Student Richard Bubbico and geology Professor Hannes Brueckner claim their Greenland research site for Queens College.
“Cities and civilization have isolated most people from their connection with our planet. Few people seem to realize that everything—the air we breathe, the water we drink, the food we eat, the tools we use—came directly or indirectly from this ‘rock’ we call the earth,” says geology Professor Hannes Brueckner, looking back on the two weeks he spent in eastern Greenland the summer of 2009 studying how mountains are made.
Queens College undergraduate Richard Bubbico had the chance to work with Brueckner in this “bleak but spectacular landscape” under a National Science Foundation grant. They were joined by colleagues from California Polytechnic State University, San Luis Obispo and the University of California at Santa Barbara. The rock samples they collected should tell the team more about the formation—roughly 400 million years ago—of Liverpool Land, part of the North Atlantic Caledonides.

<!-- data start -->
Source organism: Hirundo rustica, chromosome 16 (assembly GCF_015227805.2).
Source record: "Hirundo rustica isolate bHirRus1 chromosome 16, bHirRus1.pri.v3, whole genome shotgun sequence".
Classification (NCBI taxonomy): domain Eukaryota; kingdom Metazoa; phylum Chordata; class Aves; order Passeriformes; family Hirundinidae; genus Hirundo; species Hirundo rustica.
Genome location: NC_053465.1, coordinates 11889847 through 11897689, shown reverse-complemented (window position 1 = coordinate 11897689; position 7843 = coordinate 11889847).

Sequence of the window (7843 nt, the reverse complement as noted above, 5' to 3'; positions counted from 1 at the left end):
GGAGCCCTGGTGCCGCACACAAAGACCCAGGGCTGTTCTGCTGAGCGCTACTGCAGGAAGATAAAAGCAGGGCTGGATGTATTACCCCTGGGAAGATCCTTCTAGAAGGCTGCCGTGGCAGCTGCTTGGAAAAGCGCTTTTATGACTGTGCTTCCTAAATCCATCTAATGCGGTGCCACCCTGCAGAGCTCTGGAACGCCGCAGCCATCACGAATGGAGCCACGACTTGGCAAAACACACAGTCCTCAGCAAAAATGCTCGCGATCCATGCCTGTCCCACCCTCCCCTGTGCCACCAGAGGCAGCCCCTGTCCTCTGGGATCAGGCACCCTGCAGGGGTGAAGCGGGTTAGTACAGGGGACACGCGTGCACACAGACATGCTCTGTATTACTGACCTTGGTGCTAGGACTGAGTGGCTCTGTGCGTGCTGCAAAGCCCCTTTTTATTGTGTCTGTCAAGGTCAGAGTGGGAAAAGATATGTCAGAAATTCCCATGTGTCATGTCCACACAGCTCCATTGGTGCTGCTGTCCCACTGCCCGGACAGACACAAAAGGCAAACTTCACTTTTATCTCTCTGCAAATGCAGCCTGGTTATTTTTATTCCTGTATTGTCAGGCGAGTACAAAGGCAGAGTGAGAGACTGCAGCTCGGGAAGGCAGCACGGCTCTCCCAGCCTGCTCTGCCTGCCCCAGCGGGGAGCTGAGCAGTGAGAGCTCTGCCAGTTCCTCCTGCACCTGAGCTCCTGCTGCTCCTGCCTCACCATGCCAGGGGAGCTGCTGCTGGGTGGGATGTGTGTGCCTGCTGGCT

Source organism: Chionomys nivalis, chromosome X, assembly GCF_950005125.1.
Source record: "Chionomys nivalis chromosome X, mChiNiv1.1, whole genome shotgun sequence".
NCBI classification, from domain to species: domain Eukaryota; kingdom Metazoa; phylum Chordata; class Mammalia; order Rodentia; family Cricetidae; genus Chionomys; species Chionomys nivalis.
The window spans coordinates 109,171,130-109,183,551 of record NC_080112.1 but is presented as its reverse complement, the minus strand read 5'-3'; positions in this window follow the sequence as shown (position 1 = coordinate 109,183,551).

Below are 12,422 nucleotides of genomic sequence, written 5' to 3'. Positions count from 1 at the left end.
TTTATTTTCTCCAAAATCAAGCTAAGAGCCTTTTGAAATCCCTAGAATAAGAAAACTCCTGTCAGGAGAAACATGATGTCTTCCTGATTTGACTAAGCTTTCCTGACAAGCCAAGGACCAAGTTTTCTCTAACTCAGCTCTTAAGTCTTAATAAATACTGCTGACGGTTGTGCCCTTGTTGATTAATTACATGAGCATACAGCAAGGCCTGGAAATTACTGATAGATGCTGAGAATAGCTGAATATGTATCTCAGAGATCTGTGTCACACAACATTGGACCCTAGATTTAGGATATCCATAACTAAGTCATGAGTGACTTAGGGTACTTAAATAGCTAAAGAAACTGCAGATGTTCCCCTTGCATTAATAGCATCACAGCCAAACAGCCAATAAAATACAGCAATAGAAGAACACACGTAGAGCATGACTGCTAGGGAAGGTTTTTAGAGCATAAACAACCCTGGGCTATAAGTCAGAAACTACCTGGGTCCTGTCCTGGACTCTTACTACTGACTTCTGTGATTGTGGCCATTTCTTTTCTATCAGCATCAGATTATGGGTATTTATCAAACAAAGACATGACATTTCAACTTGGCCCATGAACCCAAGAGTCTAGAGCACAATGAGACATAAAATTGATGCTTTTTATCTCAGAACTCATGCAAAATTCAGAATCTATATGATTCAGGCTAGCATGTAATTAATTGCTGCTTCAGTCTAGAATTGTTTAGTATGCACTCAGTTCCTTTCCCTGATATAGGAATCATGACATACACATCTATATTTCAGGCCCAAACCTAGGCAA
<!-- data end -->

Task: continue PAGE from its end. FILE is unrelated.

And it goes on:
Bubbico assisted in the field work by mapping the rocks, measuring the orientation of structures and collecting rock samples. The samples will be analyzed as part of his senior research project and serve as the foundation of his dissertation when he enters the School of Earth and Environmental Sciences graduate program.
“It was fun to see how Richard’s knowledge and understanding of geology was expanded as a result of our time in Greenland,” says Brueckner. “Not only did he learn field techniques from me and the rest of the party, he also benefited from the many discussions we had ‘on the outcrop,’ where we tried to read the rocks.” Indeed, the rocky and sometimes difficult terrain required that researchers travel the area in teams of two or more.
Says Bubbico: “As a geology student, there is only so much you can learn in the classroom. It was great to get out into the field and immerse myself in the subject. The learning experience in Greenland was so hands-on—it was an amazing adventure!”